Both the national political parties of India – Indian National Congress and the Bhartiya Janata Party – have attempted to solve the Kashmir issue in their own different ways, suiting their political style and agenda. It was Vajpayee’s way that stood out. Even though coming from the folds of the Bhartiya Janata Party (considered with having a hardline Hindutva approach in politics), former Indian prime minister Atal Bihari Vajpayee’s blueprint for Kashmir was novel, unorthodox. His approach towards understanding and addressing Kashmir issue came to be called as the Vajpayee Doctrine.
The main crux of the doctrine can be encapsulated in his newfound slogan for Kashmir – Insaniyat, Jamhooriyat, Kashmiriyat, which meant humanity, peace and keeping the sanctity of the people of Kashmir. It also included restarting fresh talks with Pakistan on the matters of Kashmir and achieving peace, progress, and prosperity in the valley as well as with the neighboring country. Often these clear visions and noble ideas remain limited to the pages of the policy document. But Vajpayee brought them to the discussion table.
Many people, not just from different parts of India, but from Kashmir valley had confidence in Vajpayee and his approach towards Kashmir. This remains Vajpayee’s true legacy that he managed to infuse faith and confidence for an Indian leader among Kashmiris. In fact, after his demise in 2018, Times Now highlights that not just the commoners of Kashmir but even the separatist leaders mourned his loss.
As per Times Now’s article, senior Peoples Democratic Party (PDP) leader Naeem Akhtar had said, “His electoral loss in 2004 (Lok Sabha) is considered a loss for Kashmir and south Asia. He was one PM who bonded with the sentiments of Kashmiris and scripted a new peace agenda for south Asia, establishing in the process the centrality of the sentiment of the people of Kashmir and that Kashmir can be resolved without the use of force and without redrawing borders.”
As stated earlier, he brought noble idea like reinstating peace and democracy in the valley to the working table. This can be witnessed in the assembly election in 2002. The election saw a substantial voter turnout and is hailed as one of the fairest ever election in J&K, one that replaced the scars of fraudulent elections of the past, and particularly the assembly polls of 1987.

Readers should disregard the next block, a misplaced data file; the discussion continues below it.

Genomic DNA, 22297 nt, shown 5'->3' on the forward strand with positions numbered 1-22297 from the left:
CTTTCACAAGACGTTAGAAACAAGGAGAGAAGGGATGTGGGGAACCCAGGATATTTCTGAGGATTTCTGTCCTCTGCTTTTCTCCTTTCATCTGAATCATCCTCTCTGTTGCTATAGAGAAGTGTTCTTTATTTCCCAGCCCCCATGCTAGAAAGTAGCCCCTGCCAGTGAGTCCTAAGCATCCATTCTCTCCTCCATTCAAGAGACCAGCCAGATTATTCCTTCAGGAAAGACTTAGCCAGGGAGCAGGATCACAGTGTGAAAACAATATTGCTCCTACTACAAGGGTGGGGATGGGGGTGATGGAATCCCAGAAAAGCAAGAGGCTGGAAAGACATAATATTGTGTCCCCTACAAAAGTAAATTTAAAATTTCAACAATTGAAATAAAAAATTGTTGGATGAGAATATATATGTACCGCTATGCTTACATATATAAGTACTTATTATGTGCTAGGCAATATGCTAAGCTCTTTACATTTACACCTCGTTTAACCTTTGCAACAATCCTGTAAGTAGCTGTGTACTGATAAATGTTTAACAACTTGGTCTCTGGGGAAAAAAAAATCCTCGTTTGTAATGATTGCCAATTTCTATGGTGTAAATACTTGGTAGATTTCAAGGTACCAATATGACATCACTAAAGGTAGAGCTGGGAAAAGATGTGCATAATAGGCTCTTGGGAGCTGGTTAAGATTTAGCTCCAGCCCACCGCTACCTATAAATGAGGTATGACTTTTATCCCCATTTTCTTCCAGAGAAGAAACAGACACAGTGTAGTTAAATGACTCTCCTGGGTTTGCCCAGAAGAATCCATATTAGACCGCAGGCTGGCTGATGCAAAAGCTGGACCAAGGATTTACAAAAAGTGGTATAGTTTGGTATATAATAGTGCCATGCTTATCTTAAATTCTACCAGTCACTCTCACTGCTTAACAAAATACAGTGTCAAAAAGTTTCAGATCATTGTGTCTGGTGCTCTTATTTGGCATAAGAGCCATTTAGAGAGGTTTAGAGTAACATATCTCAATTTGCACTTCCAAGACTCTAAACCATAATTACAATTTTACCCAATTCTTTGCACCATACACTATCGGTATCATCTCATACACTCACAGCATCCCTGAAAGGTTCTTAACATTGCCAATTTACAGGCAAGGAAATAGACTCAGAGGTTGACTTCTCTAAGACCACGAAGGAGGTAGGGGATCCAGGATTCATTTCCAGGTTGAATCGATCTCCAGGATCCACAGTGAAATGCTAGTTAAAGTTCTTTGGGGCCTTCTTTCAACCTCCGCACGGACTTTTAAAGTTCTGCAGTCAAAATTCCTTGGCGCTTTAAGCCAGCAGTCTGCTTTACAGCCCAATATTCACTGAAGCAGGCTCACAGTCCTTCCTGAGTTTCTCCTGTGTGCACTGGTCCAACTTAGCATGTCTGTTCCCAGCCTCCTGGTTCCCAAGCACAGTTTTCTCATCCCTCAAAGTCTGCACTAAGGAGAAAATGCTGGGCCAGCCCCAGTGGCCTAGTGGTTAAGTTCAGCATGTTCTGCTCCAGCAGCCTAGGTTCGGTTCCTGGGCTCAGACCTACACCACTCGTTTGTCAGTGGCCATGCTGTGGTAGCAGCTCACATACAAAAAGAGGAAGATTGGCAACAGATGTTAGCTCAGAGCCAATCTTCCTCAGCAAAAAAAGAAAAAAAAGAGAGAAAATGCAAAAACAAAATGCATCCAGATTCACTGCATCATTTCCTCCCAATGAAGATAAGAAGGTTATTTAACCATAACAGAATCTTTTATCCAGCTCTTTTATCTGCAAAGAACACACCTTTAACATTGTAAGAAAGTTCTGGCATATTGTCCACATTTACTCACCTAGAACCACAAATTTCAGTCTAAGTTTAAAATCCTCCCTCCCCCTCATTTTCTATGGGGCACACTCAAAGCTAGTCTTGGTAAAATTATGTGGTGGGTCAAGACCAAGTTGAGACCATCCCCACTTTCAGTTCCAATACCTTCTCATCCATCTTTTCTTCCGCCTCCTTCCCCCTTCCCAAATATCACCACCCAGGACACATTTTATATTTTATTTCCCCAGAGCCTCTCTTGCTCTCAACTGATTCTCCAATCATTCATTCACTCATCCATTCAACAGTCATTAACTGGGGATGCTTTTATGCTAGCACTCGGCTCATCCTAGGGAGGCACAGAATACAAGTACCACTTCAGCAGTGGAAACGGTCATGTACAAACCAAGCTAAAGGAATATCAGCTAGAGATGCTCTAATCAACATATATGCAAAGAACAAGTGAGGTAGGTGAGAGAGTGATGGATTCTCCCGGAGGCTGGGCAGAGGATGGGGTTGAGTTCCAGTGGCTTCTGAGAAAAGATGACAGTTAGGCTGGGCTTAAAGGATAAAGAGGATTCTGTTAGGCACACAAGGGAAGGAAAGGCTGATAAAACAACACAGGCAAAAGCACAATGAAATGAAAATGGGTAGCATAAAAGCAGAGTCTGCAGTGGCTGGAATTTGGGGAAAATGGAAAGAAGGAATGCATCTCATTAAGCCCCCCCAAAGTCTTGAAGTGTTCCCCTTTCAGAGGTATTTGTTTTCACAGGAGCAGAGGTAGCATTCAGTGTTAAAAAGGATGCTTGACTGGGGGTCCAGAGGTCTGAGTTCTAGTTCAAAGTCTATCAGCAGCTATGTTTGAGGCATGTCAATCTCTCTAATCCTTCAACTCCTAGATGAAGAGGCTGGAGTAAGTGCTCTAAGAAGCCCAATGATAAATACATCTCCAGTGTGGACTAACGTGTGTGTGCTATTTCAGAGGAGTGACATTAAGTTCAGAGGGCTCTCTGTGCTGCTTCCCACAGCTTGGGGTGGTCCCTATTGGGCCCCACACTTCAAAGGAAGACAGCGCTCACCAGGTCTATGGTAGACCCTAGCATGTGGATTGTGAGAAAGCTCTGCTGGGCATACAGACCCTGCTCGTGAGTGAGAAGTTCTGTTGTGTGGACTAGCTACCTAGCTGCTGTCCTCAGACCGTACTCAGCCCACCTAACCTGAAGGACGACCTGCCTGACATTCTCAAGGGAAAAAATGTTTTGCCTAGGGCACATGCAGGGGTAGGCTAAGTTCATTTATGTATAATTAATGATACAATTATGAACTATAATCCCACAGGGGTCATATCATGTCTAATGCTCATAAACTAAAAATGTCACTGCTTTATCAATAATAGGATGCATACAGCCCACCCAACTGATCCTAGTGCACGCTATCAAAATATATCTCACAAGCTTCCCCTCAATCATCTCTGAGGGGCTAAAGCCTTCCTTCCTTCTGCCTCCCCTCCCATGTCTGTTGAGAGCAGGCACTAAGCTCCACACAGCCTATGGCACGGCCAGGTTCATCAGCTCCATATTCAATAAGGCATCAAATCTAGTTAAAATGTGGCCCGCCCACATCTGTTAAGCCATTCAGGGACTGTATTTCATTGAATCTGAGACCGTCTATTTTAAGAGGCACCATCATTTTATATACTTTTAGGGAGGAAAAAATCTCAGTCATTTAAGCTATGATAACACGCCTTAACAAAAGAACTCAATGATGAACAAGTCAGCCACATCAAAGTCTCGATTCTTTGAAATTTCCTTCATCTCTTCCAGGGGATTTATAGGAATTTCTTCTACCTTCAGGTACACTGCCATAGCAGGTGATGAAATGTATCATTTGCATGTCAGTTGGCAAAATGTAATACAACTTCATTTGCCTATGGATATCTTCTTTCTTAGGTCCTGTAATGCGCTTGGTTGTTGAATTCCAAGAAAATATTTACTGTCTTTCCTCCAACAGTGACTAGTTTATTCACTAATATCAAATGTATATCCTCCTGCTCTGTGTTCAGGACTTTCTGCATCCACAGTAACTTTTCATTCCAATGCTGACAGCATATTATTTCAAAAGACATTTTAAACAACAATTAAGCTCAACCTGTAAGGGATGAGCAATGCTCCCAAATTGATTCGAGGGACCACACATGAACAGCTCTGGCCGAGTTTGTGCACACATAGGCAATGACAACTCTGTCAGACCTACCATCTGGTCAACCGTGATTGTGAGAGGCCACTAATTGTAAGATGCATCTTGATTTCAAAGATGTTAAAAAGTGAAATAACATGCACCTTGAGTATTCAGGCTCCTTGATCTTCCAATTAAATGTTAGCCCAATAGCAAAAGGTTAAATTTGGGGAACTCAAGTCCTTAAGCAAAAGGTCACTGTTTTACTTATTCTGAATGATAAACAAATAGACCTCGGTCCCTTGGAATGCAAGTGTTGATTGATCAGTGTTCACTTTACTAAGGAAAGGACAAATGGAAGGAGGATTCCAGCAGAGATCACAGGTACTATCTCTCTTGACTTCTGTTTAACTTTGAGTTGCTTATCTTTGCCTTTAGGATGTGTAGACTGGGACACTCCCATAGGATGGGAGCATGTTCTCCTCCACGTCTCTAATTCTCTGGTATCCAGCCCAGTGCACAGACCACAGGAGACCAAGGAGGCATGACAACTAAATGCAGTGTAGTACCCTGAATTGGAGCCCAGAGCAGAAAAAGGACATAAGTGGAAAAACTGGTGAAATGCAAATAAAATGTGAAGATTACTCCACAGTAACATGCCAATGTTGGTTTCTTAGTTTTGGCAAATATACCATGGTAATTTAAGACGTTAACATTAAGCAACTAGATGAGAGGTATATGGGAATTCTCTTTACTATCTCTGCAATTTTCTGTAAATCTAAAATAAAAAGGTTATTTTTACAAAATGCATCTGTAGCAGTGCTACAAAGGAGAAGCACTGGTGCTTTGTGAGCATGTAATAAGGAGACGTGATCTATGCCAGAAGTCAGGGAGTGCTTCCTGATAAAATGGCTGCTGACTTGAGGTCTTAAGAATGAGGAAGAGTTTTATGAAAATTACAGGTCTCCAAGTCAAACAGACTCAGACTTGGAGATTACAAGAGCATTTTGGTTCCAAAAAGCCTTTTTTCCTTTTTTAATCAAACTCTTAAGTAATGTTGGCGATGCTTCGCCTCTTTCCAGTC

Vajpayee also made a visit to Kashmir in 2003, met with the people in the Valley and listened to their pains face to face. In his statement in the Lok Sabha on his two day visit to Jammu & Kashmir, Vajpayee tells that he assured the people of Jammu & Kashmir that “we wish to resolve all issues – both domestic and external – through talks”. He stressed that the gun can solve no problem; brotherhood can. Issues can be resolved if we move forward guided by the three principles of Insaniyat (Humanism), Jamhooriyat (Democracy) and Kashmiriyat (Kashmir’s age-old legacy of Hindu-Muslim amity).
In that very visit, he also extended the hand of friendship to Pakistan and stated that this hand of friendship should be extended by both sides.
Yet, his true vision for Kashmir and India-Pakistan relations came to light during the Agra Summit of 2001. History remembers the Agra Summit as one of the greatest missed opportunities of India-Pakistan relations. News18 reported that the then Pakistan’s President Parvez Musharraf had proposed what was called ‘Four-Point Solution’ for solving the Kashmir issue. According to different accounts and media reports, the four-point solutions were, in principle, acceptable to Atal Bihari Vajpayee. However, the deal fell through hours before the signing ceremony.
Musharraf’s four point solutions were: Demilitarization or phased withdrawal of troops; There will be no change of borders of Kashmir. However, people of Jammu & Kashmir will be allowed to move freely across the Line of Control (LoC); Self-governance without independence; A joint supervision mechanism in Jammu and Kashmir involving India, Pakistan and Kashmir.
Though, the solutions were acceptable to Vajpayee, many media sources reports that the deal fell through because of separatist leader Syed Ali Shah Geelani, who described the solutions as ‘vague’. Other accounts suggests that it was the then deputy Prime Minister LK Advani who became the ultimate roadblock. However, the deal and Vajpayee’s own steps were clear what he had envisioned for Kashmir—a free and fair democratic system, demilitarization, autonomy and peace and progress with Pakistan.